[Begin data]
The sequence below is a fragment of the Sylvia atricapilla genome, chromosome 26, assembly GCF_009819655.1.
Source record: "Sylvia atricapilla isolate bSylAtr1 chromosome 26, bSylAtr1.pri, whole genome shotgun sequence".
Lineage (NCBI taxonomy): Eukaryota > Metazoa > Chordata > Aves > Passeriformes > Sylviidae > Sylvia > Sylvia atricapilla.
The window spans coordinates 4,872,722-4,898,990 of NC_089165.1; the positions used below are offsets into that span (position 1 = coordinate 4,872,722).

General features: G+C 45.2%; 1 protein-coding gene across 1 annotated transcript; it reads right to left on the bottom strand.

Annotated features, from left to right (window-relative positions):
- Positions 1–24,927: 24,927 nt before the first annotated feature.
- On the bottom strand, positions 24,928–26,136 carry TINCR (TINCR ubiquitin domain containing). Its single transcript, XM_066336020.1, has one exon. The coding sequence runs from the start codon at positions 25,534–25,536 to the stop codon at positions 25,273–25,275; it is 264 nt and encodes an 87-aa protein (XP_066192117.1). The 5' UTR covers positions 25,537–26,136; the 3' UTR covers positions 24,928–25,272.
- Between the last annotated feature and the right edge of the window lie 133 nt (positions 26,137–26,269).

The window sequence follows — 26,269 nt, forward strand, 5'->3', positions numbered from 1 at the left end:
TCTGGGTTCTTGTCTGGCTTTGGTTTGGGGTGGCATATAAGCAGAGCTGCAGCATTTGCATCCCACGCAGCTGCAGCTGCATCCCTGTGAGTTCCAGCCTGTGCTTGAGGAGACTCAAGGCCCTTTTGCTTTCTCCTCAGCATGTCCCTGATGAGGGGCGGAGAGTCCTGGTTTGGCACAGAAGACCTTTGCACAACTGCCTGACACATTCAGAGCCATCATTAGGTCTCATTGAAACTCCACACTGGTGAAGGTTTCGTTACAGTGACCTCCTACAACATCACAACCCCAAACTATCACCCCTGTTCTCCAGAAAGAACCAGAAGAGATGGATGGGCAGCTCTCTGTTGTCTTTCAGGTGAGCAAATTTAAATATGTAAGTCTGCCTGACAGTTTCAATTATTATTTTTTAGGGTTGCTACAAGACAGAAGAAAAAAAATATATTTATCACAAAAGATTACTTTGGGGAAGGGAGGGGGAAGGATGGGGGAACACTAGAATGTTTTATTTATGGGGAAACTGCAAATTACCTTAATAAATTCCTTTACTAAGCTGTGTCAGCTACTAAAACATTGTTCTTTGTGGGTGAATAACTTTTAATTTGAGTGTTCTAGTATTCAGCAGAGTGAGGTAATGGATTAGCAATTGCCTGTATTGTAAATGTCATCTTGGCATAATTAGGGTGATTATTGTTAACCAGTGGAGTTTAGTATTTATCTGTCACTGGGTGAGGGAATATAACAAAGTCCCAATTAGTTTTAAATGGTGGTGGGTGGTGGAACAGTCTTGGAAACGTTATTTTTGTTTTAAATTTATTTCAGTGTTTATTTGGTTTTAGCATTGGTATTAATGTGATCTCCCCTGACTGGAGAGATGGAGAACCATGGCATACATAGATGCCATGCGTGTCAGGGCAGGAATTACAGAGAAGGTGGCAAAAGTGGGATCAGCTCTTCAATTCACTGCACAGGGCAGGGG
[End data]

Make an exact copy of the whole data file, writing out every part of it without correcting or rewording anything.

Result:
The sequence below is a fragment of the Sylvia atricapilla genome, chromosome 26, assembly GCF_009819655.1.
Source record: "Sylvia atricapilla isolate bSylAtr1 chromosome 26, bSylAtr1.pri, whole genome shotgun sequence".
Lineage (NCBI taxonomy): Eukaryota > Metazoa > Chordata > Aves > Passeriformes > Sylviidae > Sylvia > Sylvia atricapilla.
The window spans coordinates 4,872,722-4,898,990 of NC_089165.1; the positions used below are offsets into that span (position 1 = coordinate 4,872,722).

General features: G+C 45.2%; 1 protein-coding gene across 1 annotated transcript; it reads right to left on the bottom strand.

Annotated features, from left to right (window-relative positions):
- Positions 1–24,927: 24,927 nt before the first annotated feature.
- On the bottom strand, positions 24,928–26,136 carry TINCR (TINCR ubiquitin domain containing). Its single transcript, XM_066336020.1, has one exon. The coding sequence runs from the start codon at positions 25,534–25,536 to the stop codon at positions 25,273–25,275; it is 264 nt and encodes an 87-aa protein (XP_066192117.1). The 5' UTR covers positions 25,537–26,136; the 3' UTR covers positions 24,928–25,272.
- Between the last annotated feature and the right edge of the window lie 133 nt (positions 26,137–26,269).

The window sequence follows — 26,269 nt, forward strand, 5'->3', positions numbered from 1 at the left end:
TCTGGGTTCTTGTCTGGCTTTGGTTTGGGGTGGCATATAAGCAGAGCTGCAGCATTTGCATCCCACGCAGCTGCAGCTGCATCCCTGTGAGTTCCAGCCTGTGCTTGAGGAGACTCAAGGCCCTTTTGCTTTCTCCTCAGCATGTCCCTGATGAGGGGCGGAGAGTCCTGGTTTGGCACAGAAGACCTTTGCACAACTGCCTGACACATTCAGAGCCATCATTAGGTCTCATTGAAACTCCACACTGGTGAAGGTTTCGTTACAGTGACCTCCTACAACATCACAACCCCAAACTATCACCCCTGTTCTCCAGAAAGAACCAGAAGAGATGGATGGGCAGCTCTCTGTTGTCTTTCAGGTGAGCAAATTTAAATATGTAAGTCTGCCTGACAGTTTCAATTATTATTTTTTAGGGTTGCTACAAGACAGAAGAAAAAAAATATATTTATCACAAAAGATTACTTTGGGGAAGGGAGGGGGAAGGATGGGGGAACACTAGAATGTTTTATTTATGGGGAAACTGCAAATTACCTTAATAAATTCCTTTACTAAGCTGTGTCAGCTACTAAAACATTGTTCTTTGTGGGTGAATAACTTTTAATTTGAGTGTTCTAGTATTCAGCAGAGTGAGGTAATGGATTAGCAATTGCCTGTATTGTAAATGTCATCTTGGCATAATTAGGGTGATTATTGTTAACCAGTGGAGTTTAGTATTTATCTGTCACTGGGTGAGGGAATATAACAAAGTCCCAATTAGTTTTAAATGGTGGTGGGTGGTGGAACAGTCTTGGAAACGTTATTTTTGTTTTAAATTTATTTCAGTGTTTATTTGGTTTTAGCATTGGTATTAATGTGATCTCCCCTGACTGGAGAGATGGAGAACCATGGCATACATAGATGCCATGCGTGTCAGGGCAGGAATTACAGAGAAGGTGGCAAAAGTGGGATCAGCTCTTCAATTCACTGCACAGGGCAGGGG